The art of your mind is something that you can learn in order to achieve health and wellness. It can also help you deal with chronic diseases like heart disease, Alzheimer’s, and other health conditions.

Increased blood flow to reward center

A new study by Drexel University researchers suggests that the act of doing something creative boosts blood flow to the reward center of the brain. Researchers used functional near-infrared spectroscopy (fNIRS) to record the blood flow in the prefrontal cortex, a region associated with the reward system.

Using fNIRS, participants underwent a number of tests, including coloring a mandala, performing a chalk pastel task, and a rote motor task. The resulting data reveals that art increases blood flow to the reward center, which helps boost your mood and make you feel good.

Although the results from this study weren’t as impressive as those from the aforementioned Drexel study, researchers did find that there was a noticeable increase in blood flow during creative self-expression. During this activity, researchers measured blood flow to the medial prefrontal cortex, a brain region associated with the reward system.

Enhanced cognitive abilities

The art of the mind is one of the most under appreciated aspects of human cognition. It is a complex process, whose reward is incomparable delights. Despite its challenges, humans are still capable of doing cool stuffs, the likes of yore. Having a better sense of self is not only an asset but also a badge of honour. Nevertheless, a little tlc goes a long way. The best way to achieve this feat is through a few simple tips and tricks. Keeping your brain in tip top shape is the first step to success. There are many ways to do this, from exercise to a healthy diet.

Resistance to Alzheimer’s disease

Resistance to Alzheimer’s disease is a key component of successful cognitive aging. Residual methods can provide an approach to measure resilience, enabling researchers to identify factors that increase or decrease resilience in aging.

Residual measures are calculated as the difference between the expected and observed outcome variables. They are used in randomized controlled trials as an outcome variable and can be validated by observational studies. These types of metrics provide a simple way to quantify between-individual variability. However, the role of residual measures in clinical practice requires a comprehensive evaluation. Currently, more methodologic standards need to be developed to allow for greater comparability across studies.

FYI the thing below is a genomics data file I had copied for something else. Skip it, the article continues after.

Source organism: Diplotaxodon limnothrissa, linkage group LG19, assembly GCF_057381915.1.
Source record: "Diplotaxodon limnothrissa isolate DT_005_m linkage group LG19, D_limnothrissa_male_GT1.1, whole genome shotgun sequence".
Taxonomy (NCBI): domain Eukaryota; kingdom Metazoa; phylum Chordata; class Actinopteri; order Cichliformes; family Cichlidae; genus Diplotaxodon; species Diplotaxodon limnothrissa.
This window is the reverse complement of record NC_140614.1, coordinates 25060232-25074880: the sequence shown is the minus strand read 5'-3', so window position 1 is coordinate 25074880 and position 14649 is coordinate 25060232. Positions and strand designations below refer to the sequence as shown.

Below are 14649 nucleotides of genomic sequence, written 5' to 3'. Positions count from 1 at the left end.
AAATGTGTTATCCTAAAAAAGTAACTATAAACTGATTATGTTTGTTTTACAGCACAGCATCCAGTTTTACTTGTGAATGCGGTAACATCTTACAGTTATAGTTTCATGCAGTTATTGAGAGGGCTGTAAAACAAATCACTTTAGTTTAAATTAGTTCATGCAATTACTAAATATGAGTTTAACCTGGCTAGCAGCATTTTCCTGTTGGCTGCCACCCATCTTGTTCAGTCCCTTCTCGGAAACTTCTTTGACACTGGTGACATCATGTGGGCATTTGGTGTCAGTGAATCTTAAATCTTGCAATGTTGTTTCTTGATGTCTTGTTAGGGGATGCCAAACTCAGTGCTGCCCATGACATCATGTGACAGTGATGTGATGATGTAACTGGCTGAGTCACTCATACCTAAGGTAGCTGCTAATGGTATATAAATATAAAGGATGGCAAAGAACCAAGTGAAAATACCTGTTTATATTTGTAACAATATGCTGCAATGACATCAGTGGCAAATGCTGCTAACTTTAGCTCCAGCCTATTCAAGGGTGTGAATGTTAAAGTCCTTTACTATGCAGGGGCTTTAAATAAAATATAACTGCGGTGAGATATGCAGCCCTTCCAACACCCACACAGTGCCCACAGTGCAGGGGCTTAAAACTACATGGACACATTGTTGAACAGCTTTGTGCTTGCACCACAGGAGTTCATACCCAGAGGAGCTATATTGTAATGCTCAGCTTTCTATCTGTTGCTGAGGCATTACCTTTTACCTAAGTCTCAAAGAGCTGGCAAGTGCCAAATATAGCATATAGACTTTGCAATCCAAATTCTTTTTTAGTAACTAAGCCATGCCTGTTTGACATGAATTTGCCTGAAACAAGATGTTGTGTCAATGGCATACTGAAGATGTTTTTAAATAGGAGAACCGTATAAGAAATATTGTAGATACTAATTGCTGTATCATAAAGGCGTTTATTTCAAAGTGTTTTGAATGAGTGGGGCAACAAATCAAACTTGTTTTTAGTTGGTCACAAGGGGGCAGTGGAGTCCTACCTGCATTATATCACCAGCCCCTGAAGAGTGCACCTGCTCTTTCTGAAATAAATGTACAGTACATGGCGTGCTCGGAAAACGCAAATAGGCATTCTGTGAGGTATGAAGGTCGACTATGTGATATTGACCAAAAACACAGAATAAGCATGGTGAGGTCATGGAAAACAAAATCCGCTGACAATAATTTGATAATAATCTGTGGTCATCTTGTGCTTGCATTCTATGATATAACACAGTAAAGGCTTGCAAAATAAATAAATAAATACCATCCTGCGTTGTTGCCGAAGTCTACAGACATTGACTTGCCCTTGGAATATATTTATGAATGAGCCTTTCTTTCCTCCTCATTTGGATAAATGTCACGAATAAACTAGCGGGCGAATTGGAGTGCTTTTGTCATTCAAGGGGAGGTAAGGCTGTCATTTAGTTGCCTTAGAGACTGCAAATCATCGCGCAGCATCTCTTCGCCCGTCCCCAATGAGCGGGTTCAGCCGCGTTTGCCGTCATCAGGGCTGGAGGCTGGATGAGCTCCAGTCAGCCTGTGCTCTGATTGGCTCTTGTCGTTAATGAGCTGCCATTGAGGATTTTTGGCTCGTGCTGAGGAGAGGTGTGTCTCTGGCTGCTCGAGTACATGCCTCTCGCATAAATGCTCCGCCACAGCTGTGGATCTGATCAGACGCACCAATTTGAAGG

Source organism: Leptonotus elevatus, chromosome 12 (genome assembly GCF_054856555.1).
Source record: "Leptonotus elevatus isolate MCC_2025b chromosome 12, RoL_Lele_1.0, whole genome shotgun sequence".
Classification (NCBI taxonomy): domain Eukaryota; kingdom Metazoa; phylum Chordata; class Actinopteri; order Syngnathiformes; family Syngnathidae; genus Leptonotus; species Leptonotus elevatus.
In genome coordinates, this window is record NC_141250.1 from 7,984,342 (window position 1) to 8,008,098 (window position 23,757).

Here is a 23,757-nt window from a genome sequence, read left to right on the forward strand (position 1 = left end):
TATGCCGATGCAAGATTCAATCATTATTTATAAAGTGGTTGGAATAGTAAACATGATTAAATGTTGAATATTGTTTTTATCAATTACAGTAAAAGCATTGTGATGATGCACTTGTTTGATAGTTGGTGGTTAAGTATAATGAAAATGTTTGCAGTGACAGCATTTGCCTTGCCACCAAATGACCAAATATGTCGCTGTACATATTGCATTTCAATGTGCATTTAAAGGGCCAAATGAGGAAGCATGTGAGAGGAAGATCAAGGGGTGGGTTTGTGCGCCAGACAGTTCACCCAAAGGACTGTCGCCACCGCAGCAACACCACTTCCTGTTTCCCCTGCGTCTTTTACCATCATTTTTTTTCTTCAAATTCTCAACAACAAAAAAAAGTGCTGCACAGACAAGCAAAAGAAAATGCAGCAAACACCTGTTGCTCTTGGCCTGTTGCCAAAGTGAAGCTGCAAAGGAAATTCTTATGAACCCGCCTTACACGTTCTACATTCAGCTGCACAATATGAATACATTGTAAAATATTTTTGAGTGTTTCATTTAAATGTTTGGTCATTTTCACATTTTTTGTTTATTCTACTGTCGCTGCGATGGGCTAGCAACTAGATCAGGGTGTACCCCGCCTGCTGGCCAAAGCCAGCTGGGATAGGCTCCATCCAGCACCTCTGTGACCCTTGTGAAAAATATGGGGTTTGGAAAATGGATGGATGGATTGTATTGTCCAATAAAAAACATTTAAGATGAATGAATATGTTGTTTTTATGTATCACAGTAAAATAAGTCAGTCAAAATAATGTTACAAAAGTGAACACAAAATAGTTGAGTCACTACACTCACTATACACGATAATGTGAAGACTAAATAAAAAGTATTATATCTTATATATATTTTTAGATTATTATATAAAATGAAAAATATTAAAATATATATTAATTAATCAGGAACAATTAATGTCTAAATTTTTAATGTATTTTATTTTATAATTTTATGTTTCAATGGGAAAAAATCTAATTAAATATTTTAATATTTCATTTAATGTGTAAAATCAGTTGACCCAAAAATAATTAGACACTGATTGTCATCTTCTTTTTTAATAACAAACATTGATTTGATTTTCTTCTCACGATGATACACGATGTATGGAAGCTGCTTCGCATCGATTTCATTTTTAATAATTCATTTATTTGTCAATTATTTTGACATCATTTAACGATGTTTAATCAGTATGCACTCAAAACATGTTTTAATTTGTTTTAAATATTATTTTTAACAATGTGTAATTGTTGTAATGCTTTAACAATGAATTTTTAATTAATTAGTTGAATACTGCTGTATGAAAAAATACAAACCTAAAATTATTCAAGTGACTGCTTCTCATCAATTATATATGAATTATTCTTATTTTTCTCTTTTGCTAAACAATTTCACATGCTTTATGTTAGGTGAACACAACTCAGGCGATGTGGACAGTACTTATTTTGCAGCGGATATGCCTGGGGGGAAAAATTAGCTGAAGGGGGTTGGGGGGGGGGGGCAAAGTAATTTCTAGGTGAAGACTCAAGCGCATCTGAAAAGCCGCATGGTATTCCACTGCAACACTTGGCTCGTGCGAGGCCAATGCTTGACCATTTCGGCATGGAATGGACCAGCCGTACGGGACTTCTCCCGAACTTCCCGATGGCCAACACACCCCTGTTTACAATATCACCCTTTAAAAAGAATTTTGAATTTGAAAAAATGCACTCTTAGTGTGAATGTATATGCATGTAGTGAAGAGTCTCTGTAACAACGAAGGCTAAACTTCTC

Resilience is a complex interplay of genetics and environmental influences. It is defined by the ability of the brain to preserve function and avoid neurodegenerative changes. Increasing knowledge of the mechanisms involved in resistance may yield insights into treatments for Alzheimer’s-associated dementia.

Change in structure and function of the brain

The aging process involves a range of changes in the brain. These include changes in the volume, morphology, neuronal density, and white matter integrity. A wide variety of studies have been conducted to explore these effects.

Age-related changes to the structure of the brain affect cognitive performance. For example, studies have shown that the prefrontal cortex, hippocampus, and striatum show the most substantial decreases in volume. In addition, the number of PV+ interneurons decreases with age.

Another way the aging brain changes is through plasticity. Plasticity is the ability of the brain to reorganize itself, and it can occur due to learning, memory formation, and damage. It can also occur as a result of a person’s physical or emotional state.

Neuroplasticity allows the brain to create new connections, reorganize pathways, and prune weak ones. This may be an important factor in the decline of cognitive function in older adults. However, these changes cannot be reversed.

Helps patients cope with chronic health conditions

In a nutshell, a chronic health condition will occupy a good portion of your life, and can have a pronounced impact on your wellbeing. The good news is there are a myriad support services, ranging from community support to disease specific ones. Some of the aforementioned services may be found in your local health department. Others might be tucked away in a glitzy new clinic a few blocks up the road. So, what should you do? Here are some tips and suggestions for coping with chronic health conditions. Most of all, have fun! A smile is a happy one and a happy you is a healthy you. Keeping yourself in a state of health is a top priority, and is a must for all medical and health professionals.